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In terms of misogyny, President Recep Tayyip Erdogan has overtaken Catholic leaders in Hungary and Poland, who have certainly not been stingy when it comes to attacking women in the recent past. In January, Law and Justice, the ruling right-wing populist anti-Europe party, imposed a ban on abortion, even in cases of severe fetal abnormalities. Hungary signed an anti-abortion declaration last year.

This new form of misogyny goes hand in hand with the exclusion from the special protection of homosexual, bisexual and transgender persons. Many Polish countries and cities have declared themselves “LGBT-free zones” – people who are not heterosexual are not welcome. It is a sad repetition of history that people in Poland, which was once invaded by Nazi Germany “without Jews”, are now stigmatized and outlawed in such a disgusting way.

Erdogan doesn’t want to sound like a weakling: he repeated a statement made by the country’s top Muslim cleric, who in a sermon at the end of April last year accused homosexuality of being the origin of the coronavirus epidemic.

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Common populist agenda

You have to call it what it really is: terribly stupid. But that’s not the end of the story. The autocrats in Ankara, Budapest and Poland – nominally Turkey, Hungary and Poland are democracies, the latter two are members of the European Union – pursue a common agenda to which the free world cannot be indifferent.

Alexander Görlach

In short, Erdogan’s political biography is a good example. He won the 2004 local elections in part by posing as a “Brown Turk” to break the domination of the “White Turks”, that is, the Kemalist secular elite in the military and politics. A strongman, alone against the establishment, for the people, against the elite at home and abroad – the world must have watched multiple rehearsals of this populist thriller.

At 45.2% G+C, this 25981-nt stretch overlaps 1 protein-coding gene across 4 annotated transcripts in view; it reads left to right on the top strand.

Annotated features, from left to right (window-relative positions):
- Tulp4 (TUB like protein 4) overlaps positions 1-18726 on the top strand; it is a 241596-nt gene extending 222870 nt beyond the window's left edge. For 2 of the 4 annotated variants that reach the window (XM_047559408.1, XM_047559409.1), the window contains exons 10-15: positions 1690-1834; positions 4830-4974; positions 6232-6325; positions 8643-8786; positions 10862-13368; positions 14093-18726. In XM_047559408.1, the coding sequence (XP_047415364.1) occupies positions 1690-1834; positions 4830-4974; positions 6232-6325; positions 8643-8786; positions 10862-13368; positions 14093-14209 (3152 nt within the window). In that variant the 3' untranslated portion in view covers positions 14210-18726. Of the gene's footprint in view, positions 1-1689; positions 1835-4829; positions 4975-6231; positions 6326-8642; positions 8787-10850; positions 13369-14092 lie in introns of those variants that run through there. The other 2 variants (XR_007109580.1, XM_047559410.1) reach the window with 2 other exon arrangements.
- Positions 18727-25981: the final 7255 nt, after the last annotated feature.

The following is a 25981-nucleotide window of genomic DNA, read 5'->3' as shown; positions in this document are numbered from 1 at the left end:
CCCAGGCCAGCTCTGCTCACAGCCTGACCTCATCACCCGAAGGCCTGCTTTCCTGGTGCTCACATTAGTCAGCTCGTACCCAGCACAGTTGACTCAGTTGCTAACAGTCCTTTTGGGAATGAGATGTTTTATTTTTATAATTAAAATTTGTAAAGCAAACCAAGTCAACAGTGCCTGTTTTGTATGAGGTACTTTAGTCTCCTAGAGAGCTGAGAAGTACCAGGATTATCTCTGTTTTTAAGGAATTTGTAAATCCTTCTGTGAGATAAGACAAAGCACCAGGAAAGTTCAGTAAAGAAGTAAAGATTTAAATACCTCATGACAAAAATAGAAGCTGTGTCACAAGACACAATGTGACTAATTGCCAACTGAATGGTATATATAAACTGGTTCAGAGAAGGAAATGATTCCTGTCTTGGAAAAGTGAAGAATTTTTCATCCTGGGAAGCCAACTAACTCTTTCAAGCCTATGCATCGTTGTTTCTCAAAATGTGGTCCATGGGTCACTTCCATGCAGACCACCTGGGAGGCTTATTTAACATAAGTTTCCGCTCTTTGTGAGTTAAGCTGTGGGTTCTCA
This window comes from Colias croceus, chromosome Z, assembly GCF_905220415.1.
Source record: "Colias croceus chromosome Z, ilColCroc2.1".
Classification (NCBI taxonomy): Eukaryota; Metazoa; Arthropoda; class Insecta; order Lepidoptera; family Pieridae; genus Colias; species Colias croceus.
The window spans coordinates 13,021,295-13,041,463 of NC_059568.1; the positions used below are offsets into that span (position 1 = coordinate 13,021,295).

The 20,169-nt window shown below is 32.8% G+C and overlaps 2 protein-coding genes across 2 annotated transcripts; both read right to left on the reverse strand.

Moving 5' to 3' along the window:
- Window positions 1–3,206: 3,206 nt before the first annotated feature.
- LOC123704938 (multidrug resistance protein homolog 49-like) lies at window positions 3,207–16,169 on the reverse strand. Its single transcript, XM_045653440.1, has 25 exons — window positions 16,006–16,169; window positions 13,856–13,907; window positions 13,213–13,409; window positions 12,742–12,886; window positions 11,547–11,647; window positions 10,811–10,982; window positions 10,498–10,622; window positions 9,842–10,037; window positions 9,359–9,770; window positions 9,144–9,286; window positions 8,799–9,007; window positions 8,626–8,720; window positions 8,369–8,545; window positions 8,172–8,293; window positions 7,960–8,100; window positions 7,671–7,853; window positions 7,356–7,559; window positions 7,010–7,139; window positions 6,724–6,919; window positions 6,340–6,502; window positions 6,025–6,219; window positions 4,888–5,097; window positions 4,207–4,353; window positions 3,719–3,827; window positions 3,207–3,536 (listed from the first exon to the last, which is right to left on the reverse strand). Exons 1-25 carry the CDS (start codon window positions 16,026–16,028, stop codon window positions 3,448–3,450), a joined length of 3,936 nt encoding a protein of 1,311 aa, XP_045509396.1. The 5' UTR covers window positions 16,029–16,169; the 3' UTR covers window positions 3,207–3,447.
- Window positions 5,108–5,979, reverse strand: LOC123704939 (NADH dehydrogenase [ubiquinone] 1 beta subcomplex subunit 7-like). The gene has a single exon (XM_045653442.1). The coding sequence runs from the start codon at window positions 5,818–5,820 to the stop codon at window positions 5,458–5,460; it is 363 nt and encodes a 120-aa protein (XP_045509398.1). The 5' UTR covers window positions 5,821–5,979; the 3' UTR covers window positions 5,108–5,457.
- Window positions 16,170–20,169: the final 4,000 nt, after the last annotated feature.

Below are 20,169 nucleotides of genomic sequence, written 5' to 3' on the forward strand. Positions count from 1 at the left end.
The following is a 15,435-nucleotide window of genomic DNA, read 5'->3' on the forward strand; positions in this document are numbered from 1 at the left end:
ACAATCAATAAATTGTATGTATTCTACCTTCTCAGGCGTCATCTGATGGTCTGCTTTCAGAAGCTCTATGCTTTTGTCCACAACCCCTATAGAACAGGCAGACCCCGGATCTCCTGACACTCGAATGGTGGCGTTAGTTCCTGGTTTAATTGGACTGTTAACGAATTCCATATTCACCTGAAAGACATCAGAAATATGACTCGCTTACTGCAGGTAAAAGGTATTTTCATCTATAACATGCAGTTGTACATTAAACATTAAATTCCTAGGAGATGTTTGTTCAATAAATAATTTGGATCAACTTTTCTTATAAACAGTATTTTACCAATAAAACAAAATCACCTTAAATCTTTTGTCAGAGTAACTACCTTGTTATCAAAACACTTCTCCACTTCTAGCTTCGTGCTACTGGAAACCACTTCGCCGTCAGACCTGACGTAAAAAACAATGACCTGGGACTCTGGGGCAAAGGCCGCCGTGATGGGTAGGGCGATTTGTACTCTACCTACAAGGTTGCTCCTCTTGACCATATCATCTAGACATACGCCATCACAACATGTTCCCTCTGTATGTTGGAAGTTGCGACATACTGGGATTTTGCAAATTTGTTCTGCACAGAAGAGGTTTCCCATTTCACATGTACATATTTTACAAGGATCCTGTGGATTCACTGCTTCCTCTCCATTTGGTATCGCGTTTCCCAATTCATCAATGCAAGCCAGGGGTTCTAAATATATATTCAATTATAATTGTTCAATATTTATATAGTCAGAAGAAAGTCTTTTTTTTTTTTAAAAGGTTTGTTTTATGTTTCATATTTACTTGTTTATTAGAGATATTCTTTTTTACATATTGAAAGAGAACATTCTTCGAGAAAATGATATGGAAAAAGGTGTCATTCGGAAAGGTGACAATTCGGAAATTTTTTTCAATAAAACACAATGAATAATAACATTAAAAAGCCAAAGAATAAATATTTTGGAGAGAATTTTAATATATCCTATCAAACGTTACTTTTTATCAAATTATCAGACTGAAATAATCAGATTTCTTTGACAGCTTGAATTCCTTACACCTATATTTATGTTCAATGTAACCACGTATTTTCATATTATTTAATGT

People like Erdogan or Hungarian Prime Minister Viktor Orban, however, only reject “the elites” at home and abroad who are able to monitor them closely, denounce and punish wrongdoing: power judiciary in Turkey, Poland and Hungary is staffed with henchmen, the press and universities going on mute. Rights for everyone, where would that leave us? In this regard, Turkey, Poland and Hungary are also surprisingly similar.

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Western values ​​are the enemy

In these countries nepotism and kleptomania have replaced lucid and open processes of performance and capacity. Of course, they don’t want anyone on the outside to have the ability, legal or otherwise, to force them to change their behavior. That is why Poland and Hungary oppose the EU rule of law mechanism.

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In this vein, Turkey will never be a member of the European Union; and it had been a long time since Erdogan even wanted to join. The EU is not the only community of values ​​- just like NATO, of which Turkey is a member. The fact that the White House has harshly criticized Turkey’s withdrawal from the Istanbul Convention shows that people all over the free world are shocked by the developments in the country.

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Populists like Erdogan can only exist on the political scene by presenting their constituents with enemies who become scapegoats. Charged with discontent, it is their substitute for real politics. Poland announced a replacement for the Istanbul Convention which would ban abortion and same-sex marriage. It won’t be long before darker news emerges from Hungary and Turkey: after all, the wheel of resentment and denigration must continue to turn.

Alexander Görlach is Senior Research Fellow at the Carnegie Council for Ethics in International Affairs and Senior Research Associate at the Religion & International Studies Institute at the University of Cambridge. He has also held several academic and advisory positions at Harvard University, National Taiwan University, and Hong Kong City University. He holds a doctorate in comparative religion and linguistics.

This article has been translated from German.

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